Larry Leon Mai
A genetic disease may be defined as any condition caused or influenced by a malfunctioning gene or cytogenetic (chromosome) error that affects an organism's capacity for adaptation. Excepting lethal defects and sterility, genetic diseases display certain familial modes of inheritance and exhibit morbidity and mortality patterns that may compromise direct fitness. Genetic diseases have been called "inborn errors of metabolism," molecular defects, hereditary diseases, and familial diseases (Mai, Young Owl, & Kersting, 2004). Synonyms for
"disease" in this context include anomaly, condition, morbid effect or defect, deficiency, disorder, and syndrome.
Some sources restrict discussions of genetic disease to defects of single genes; others include polygenic disorders and the cytogenetic defects as well (Habener & Williams, 2001; King, Rotter, & Morulsky, 1992).1 This entry touches on all three manifestations of mutation.
Worldwide, more than half of all conceptions, and about 7% of all live-born children, are affected by some form of genetic disease.
Many folk taxonomies of "disease" classify affected individuals with due consideration to exceptional pheno-typic signs (including non-visual signals), whether self-reported or externally diagnosed (Atran, 1998). Western nosology2 also considers phenotypic signs and manifestations, but differs significantly from folk medical systems in the ascription of meanings to those signs—to the etiologies, or causes of phenotypic morbidity (Marks, 2001, pp. 62-64; McKee, 1987). As Western medicine diverged in recent centuries from its folk-based roots, its etiologies incorporated at first histological, then cellular, and finally, sub-cellular and molecular aspects. Each of these diagnostic levels has been progressively dependent upon an evolving and sometimes invasive technology. Consequently, the Western process of clinical diagnosis has become, in large part, a taxonomy of inferred mechanisms and nanomechanisms appended to classic pheno-typic descriptions.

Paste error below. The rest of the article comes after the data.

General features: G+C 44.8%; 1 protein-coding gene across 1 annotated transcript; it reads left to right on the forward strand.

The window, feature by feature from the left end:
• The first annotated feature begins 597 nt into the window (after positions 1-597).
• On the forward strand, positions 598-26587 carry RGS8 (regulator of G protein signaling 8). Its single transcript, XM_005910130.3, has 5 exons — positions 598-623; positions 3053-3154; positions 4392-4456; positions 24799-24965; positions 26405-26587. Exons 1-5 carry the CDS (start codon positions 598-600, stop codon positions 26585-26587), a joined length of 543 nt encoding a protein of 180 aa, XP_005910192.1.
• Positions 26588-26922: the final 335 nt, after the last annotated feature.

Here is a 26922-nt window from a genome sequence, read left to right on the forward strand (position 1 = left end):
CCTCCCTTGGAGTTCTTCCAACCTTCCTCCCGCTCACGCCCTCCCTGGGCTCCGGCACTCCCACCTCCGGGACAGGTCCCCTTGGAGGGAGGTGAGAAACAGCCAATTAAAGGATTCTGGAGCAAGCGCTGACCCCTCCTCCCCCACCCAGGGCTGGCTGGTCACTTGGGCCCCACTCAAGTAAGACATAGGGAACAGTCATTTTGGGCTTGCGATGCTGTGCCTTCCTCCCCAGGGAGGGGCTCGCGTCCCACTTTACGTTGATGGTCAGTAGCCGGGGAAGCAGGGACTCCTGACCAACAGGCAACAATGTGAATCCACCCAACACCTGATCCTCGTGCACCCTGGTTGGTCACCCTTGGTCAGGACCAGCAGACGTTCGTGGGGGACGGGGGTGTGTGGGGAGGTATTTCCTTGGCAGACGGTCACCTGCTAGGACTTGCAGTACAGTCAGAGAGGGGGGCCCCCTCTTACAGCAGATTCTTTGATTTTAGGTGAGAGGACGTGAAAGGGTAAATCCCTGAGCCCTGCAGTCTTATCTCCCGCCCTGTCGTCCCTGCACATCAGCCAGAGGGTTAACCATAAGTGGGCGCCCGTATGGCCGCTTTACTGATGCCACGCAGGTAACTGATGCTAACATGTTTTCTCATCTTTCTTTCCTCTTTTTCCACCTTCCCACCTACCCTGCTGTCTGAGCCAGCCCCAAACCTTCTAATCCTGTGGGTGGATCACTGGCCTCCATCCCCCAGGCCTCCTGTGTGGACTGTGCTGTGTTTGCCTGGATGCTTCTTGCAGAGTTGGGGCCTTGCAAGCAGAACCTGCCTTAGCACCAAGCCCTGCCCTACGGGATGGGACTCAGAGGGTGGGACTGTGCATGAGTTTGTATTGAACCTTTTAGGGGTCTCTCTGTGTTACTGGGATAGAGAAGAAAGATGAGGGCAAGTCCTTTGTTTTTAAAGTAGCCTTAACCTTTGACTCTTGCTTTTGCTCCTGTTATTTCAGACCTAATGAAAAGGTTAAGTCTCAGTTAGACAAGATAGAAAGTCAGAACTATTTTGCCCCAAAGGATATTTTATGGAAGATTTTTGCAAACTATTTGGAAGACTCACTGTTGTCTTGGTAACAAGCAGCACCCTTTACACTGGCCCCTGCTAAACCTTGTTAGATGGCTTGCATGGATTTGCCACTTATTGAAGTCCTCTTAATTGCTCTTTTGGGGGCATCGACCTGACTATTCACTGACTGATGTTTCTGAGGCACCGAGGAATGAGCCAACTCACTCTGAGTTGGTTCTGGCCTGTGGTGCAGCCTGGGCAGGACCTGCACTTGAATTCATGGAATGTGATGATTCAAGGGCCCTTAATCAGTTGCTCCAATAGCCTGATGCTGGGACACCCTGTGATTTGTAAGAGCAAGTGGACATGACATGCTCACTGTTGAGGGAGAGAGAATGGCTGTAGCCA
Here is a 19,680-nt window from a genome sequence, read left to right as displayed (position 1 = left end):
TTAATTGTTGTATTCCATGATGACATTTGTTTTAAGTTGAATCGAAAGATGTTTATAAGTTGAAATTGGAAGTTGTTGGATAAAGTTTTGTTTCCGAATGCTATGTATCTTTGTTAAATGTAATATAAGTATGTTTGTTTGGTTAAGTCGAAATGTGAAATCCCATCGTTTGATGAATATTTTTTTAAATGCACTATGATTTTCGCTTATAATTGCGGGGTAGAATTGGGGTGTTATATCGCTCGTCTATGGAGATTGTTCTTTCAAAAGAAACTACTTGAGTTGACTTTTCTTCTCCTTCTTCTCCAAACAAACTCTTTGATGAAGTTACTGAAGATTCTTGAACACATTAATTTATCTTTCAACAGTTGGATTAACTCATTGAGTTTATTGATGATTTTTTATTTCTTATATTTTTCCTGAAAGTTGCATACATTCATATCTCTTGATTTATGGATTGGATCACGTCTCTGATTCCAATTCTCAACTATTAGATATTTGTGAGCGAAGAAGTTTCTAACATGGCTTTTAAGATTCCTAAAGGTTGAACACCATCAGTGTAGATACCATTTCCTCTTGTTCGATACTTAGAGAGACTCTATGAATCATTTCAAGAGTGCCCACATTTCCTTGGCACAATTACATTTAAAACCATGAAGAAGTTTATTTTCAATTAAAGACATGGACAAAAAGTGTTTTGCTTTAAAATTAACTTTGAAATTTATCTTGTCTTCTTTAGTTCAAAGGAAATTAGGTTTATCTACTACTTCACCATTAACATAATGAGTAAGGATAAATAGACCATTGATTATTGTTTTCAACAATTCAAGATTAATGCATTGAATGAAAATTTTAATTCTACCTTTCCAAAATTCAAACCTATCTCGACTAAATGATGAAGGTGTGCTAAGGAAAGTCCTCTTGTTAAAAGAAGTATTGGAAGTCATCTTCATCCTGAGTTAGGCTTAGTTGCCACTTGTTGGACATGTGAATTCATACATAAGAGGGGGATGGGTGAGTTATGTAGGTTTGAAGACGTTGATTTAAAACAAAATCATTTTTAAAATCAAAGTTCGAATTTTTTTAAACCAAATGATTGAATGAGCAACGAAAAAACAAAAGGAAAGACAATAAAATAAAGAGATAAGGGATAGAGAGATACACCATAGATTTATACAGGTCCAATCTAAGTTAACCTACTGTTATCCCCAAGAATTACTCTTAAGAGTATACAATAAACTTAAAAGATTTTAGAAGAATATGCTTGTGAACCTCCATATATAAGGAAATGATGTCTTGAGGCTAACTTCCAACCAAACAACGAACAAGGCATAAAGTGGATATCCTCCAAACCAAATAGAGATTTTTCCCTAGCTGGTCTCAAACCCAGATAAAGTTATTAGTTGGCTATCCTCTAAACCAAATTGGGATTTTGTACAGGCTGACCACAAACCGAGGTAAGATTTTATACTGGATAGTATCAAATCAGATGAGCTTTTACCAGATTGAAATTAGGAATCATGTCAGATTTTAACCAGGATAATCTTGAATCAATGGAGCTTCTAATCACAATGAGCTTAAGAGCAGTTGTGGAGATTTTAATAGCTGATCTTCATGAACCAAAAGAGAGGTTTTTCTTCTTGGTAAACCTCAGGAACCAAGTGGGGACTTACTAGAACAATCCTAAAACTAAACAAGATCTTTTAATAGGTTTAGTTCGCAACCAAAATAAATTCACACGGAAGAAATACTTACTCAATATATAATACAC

Among the most esoteric and counter-intuitive aspects of Western medical subsystems is the ascription of "genetic" causes to phenotypic morbidity. A genetic etiology has three facets: the exceptional phenotype, a familial mode of transmission (when reproduction is possible), and a cryptic mode of defect (mutation). Historically, the realization of these facets proceeded in that order, as well. Although most traditional medical systems acknowledge abnormal phenotypes, exact knowledge of transmission modes is sometimes problematic, and full knowledge of the mechanisms of mutation is for the most part recent and specifically Western.
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